The “Great Resignation” alludes to many employees around the world quitting their jobs owing to the pandemic’s underlying repercussions. In September 2021, for example, 4.4-million workers in the US quit their occupations, up 34% over the same month in 2020. Over the same time period, LinkedIn examined the number of members globally who recently moved jobs on their LinkedIn accounts and discovered a 54% year-over-year rise.
It should be mentioned that the rate of resignation varies significantly between countries. There are many variables involved, including demography, employment conditions and even fertility rates. For example, some statistics regarding the number of employees leaving the workforce appear inflated due to a significant portion of the baby boomer generation retiring.
This article considers if retirement statistics and ageing populations, among other factors, have contributed more to the reduced workforce size than previously considered, and how this relates to South Africa.
Globally ageing population
People are living longer. Globally, countries are experiencing a rise in the proportion of older people in the population. It is estimated that by 2030, one out of every six people will be 60 or older. In South Africa, population estimates show that the proportion of people aged 60 and up increased from 7.6% in 2002 to 9.1% in 2020. This age group grew by 3% between 2019 and 2020.
South Africa’s median age was 27.6 years in 2020, up 1.28% from the previous year. In line with this increase, the working-age population rose by 146 000 in the third quarter of 2021 from the previous quarter, and by 578 000 (or 1.5%), from the third quarter of 2020.
In the fourth quarter of 2020, the most active age group in South Africa’s labour force was aged 35-44, reaching 77.1%. The 45-54 group followed this with 73.3%, and the 25-34 group with 71.4%. In comparison, according to Statista, the average age of the world’s working population was 39.1 years in 2021, correlating with South Africa’s data.
An ageing population indicates a greater retirement trend. However, even though there is a slight increase in the 55-64 age group in South Africa since the second quarter of 2020, there has also been an increase in the working population.
This means that South Africa still has a sizable and growing working-age population. In South Africa, external factors such as remote employment and a desire to relocate may have played a more significant role in people’s decision to leave their jobs.
In the third quarter of 2021, South Africa’s unemployment rate reached a new high, with job losses in nearly every sector. The rate increased to 34.9% from 34.4% in the previous three months. This is one of the world’s highest unemployment rates. The retail, community services, and social services sectors cut the most jobs, owing to tougher containment efforts to prevent the outbreak of the Covid-19 third wave.
The pandemic and the current financial climate have hurt businesses and decreased hiring capacity. Thus, job seekers have become more discouraged, and this group has increased by 545 000 during the same period. Notably, the state bears a substantial financial burden to maintain a large portion of the population that are not employed, an additional 988 000 people in the quarter alone. These economic limitations have largely impacted the working population in South Africa.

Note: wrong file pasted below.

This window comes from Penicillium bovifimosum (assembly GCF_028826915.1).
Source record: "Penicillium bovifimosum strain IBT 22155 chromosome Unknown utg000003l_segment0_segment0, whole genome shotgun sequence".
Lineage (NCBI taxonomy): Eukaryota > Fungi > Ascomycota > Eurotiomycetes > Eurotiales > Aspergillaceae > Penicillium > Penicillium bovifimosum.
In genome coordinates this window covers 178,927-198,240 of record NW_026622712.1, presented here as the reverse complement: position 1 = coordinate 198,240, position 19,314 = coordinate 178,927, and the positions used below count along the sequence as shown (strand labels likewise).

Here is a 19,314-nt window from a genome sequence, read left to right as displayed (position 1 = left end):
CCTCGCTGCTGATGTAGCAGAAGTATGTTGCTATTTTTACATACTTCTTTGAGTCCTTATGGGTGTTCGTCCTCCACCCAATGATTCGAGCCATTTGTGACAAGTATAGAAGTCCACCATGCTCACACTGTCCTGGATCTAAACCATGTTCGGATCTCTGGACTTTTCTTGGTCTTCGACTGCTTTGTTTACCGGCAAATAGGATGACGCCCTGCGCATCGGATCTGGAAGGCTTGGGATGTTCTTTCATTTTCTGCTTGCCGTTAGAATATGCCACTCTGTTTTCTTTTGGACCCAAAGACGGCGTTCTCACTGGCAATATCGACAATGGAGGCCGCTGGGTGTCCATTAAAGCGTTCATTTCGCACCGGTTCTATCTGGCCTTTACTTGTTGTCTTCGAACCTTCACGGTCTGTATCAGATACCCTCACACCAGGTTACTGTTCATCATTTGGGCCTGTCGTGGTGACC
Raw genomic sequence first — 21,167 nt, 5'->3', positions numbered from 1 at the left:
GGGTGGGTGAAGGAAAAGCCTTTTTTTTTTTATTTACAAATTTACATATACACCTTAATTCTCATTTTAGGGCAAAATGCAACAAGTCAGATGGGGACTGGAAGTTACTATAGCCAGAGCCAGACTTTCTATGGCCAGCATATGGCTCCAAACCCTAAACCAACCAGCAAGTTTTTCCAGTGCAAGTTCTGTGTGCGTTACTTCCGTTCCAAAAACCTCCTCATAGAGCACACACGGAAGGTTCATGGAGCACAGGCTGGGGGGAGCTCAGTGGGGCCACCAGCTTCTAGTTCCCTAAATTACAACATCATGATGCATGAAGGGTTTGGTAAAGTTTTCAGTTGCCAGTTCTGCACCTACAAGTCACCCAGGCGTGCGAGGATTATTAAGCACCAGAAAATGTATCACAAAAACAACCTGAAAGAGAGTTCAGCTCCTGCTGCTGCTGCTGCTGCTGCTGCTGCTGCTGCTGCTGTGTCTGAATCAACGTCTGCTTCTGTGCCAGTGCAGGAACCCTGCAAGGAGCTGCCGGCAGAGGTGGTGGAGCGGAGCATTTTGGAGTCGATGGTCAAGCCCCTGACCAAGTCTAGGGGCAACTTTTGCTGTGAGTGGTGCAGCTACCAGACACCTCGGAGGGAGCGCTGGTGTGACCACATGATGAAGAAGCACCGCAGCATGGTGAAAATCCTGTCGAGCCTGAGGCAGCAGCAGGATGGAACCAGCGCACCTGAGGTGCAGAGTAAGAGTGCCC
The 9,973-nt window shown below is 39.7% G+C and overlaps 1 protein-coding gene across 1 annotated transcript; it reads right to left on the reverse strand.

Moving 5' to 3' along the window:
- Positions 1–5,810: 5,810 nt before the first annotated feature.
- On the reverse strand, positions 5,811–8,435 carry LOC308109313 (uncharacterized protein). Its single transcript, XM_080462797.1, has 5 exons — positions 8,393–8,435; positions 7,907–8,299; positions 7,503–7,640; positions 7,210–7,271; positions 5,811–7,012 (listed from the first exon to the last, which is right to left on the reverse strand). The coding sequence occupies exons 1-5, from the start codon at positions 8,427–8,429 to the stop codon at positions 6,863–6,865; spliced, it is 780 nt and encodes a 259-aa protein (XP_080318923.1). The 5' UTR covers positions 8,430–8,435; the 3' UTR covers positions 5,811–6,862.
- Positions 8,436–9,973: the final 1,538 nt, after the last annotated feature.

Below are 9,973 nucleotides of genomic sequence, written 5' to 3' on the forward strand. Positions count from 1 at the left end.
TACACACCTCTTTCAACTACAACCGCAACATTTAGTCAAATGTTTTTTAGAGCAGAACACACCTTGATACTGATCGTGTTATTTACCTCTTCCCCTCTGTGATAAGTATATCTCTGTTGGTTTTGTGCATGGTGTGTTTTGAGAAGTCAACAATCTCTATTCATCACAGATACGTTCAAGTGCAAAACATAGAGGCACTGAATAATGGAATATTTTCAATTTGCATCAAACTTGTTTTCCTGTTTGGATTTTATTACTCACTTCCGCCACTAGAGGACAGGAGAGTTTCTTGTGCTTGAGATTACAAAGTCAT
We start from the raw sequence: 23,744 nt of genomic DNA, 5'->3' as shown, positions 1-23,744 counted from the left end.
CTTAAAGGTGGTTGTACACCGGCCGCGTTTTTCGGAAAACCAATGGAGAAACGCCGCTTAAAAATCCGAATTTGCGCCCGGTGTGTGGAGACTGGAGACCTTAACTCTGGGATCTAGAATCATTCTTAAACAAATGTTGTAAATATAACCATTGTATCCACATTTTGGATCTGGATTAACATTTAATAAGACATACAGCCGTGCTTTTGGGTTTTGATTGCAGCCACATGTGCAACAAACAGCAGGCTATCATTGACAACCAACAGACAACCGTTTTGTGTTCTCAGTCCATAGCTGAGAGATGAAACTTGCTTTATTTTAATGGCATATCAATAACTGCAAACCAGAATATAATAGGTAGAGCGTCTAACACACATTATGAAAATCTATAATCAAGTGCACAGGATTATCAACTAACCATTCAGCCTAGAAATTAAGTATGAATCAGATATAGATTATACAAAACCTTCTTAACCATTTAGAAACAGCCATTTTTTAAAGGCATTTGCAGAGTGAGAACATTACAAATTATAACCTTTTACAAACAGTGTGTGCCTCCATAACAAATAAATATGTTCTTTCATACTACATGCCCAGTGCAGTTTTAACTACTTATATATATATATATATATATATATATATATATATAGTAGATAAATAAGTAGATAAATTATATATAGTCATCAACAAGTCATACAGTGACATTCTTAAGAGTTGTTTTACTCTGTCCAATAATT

According to the latest Organisation for Economic Co-operation and Development (OECD) data, a stable population necessitates a fertility rate of about 2.1 children per woman. Fertility rates have been continuously reducing since the 1970s, with the OECD average falling to 1.6. South Africa’s current birth rate is also dropping. In 2022, the birth rate is estimated to be 1.9, down by 1.7% from 2021.
As a result of the pandemic, it is predicted that countries in sub-Saharan Africa and Latin America are likely to experience a short-term increase in birth rates, although long-term fertility rates are unlikely to be affected. A large part of the increase will be due to unintended pregnancies and reduced access to reproductive healthcare.
Although South Africa’s population is declining, it is doing so at a considerably slower rate than the rest of the world. The country continues to have decent population growth and fertility rates.
South African work trends and relocations
The pandemic has deeply shaped the dynamics of office work. As more employees opt to work remotely, employers have had to adjust and establish a detailed strategy to remain appealing to their staff. Studies indicate that the remote working trend prevails in South Africa. Respondents expressed a desire to retain flexibility, with more than 45% preferring a combination of fixed and flexible hours.
The recent financial climate has hindered economic recovery with rising interest rates, fuel price hikes and other budgetary pressures. The combination of high unemployment rates and increasing financial pressures will result in little choice but to hunt for work in other markets.
Relocation trends indicate that many South Africans expressed a readiness to relocate for work, with the US, Australia, and the UK being the most popular destinations. In the long term, if South African citizens choose to formally emigrate rather than just relocate, retirement fund withdrawals will likely increase.
The bottom line
South Africa has not been directly exposed to the global “Great Resignation” or “Great Retirement” trends, however, they have been impacted by significant unemployment rates and pandemic related economic pressures. South Africans have indicated a desire to relocate and work remotely.
A decrease in population growth rates imposes a bigger strain on the working class in the long run. The working class often supports family members without any savings, as well as younger family members, therefore increasing their financial burden.
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